In Ky. speech, Karl Rove emphasizes values that lead to success

WILLIAMSBURG — The United States can rescue itself from recession by relying on the values of innovation, free enterprise and hard work that helped build the country, Republican strategist Karl Rove said Tuesday.

"Now is the time for prudent optimism," he said. "Now is the time for expansion ... while everything else is frozen."

Rove, who served as senior adviser to President George W. Bush from 2001 to 2009, spoke to about 1,800 people at the University of the Cumberlands' "Leadership in Today's Economy" event.

While Rove is known for his strategy — former Republican National Committee Chairman R. Mike Duncan called him "the greatest political mind of my lifetime" while introducing Rove on Tuesday night — his speech was more motivational than political.

He didn't mention the 2010 elections. And he made only vague references to Washington, where Democrats control Congress and the White House, saying there was "an uncertain regulatory environment."

"And we have a new concern about what this newfangled health care bill is going to do to this country," he said.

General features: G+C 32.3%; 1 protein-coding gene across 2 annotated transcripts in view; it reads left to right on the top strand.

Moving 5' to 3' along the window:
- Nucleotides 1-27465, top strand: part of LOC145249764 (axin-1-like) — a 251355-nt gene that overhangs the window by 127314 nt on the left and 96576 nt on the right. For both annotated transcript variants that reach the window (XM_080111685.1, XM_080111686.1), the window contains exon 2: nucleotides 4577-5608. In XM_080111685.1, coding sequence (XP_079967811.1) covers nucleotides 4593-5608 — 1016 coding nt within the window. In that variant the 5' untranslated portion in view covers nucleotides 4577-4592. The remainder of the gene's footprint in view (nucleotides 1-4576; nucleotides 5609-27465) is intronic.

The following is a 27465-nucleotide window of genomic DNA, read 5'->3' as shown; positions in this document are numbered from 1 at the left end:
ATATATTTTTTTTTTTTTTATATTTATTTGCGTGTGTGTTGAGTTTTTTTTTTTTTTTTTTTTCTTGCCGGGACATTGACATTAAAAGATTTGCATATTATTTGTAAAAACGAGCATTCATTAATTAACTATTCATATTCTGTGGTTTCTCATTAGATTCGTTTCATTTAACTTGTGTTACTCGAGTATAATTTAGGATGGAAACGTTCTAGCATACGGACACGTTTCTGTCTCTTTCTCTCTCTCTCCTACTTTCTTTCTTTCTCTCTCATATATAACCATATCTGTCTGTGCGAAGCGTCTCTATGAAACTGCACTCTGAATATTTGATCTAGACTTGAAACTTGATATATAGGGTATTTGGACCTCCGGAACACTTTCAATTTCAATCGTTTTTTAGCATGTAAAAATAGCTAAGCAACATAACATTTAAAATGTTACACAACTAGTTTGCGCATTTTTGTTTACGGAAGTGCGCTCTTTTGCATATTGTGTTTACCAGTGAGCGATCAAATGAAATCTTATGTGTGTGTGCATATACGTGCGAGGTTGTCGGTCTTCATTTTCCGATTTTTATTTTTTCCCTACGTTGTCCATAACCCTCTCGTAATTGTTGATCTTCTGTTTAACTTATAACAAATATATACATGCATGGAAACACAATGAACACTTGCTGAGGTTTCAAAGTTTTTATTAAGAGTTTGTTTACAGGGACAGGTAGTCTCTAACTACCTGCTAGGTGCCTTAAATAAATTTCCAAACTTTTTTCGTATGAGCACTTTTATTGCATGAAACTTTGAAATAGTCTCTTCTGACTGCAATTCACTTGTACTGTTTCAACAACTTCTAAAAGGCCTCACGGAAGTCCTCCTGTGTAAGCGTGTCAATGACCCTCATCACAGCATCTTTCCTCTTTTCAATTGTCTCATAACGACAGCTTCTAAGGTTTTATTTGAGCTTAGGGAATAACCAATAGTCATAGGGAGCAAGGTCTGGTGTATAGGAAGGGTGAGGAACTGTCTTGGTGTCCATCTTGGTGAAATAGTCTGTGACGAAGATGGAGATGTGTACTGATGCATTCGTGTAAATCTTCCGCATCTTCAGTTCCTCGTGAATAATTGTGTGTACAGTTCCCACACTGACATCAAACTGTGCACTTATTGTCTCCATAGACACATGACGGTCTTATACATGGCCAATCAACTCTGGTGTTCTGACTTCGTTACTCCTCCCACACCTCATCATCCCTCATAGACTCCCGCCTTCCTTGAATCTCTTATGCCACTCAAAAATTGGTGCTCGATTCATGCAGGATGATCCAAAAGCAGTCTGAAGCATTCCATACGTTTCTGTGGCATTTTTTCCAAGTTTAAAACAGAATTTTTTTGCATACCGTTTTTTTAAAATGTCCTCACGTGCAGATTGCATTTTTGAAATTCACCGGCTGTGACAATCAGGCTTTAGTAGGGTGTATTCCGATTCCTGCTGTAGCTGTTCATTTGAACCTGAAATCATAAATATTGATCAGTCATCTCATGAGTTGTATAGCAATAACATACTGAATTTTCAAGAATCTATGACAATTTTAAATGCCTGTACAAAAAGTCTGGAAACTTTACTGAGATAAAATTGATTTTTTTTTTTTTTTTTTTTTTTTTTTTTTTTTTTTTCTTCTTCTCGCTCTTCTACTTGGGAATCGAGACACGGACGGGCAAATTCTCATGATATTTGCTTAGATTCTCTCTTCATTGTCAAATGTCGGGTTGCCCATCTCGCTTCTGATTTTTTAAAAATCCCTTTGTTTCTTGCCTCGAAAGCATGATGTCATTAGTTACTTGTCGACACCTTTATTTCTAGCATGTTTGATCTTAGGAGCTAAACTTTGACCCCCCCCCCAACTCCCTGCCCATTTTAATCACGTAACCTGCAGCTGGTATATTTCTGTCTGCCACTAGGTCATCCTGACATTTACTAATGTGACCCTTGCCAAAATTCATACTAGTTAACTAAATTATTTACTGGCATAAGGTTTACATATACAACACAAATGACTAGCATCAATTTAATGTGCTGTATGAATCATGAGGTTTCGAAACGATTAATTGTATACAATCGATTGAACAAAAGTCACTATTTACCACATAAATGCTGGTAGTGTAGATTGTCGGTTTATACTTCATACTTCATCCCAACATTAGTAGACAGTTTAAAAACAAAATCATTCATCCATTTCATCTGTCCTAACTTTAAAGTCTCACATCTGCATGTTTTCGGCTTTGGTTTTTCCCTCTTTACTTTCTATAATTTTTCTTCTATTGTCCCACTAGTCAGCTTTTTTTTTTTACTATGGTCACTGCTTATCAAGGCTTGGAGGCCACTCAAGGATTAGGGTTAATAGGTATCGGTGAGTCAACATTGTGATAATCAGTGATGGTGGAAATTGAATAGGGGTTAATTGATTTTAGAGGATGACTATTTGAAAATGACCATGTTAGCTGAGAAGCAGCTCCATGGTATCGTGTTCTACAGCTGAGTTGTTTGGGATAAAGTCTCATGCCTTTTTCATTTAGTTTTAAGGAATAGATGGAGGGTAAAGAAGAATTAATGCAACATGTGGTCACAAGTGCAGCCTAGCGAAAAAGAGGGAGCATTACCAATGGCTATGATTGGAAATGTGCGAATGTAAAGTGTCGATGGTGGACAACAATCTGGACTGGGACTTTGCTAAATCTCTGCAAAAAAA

But most of his 45-minute remarks focused on what Americans, specifically many of the University of the Cumberlands students in the audience, can do to jump-start the economy and continue the American legacy.

He listed innovators, such as Alexander Hamilton, Alexander Graham Bell, Andrew Carnegie and Bill Gates, who rose from modest beginnings with good ideas, curiosity and dedication.

"These things didn't happen because of government," Rove said.

And Rove touted the importance of service and selflessness. He acknowledged six businessmen and philanthropists who were being honored at the leadership event, including Lexington banker Elmer Whitaker, Stanford banker Jess Correll and Correll's father, Somerset businessman Ward Correll.

"The greatness of America is not to be found simply in the material wealth that these people have created, not to be found in the opportunity for the jobs and prosperity that they have provided literally thousands of people through their enterprise," Rove said. "The greatness of America is to be found in the acts of each one of these men ... a cause greater than himself."

Rove now serves as a political analyst on Fox News and has been promoting his book, Courage and Consequence. His speech was the keynote of the fifth such event sponsored by the Forcht Group of Kentucky Center for Excellence in Leadership.

Several GOP candidates in the May primaries — including U.S. Senate candidate Trey Grayson and 6th Congressional District candidates Mike Templeman, Andy Barr and Matt Lockett — made the trek to Williamsburg to hear Rove's speech.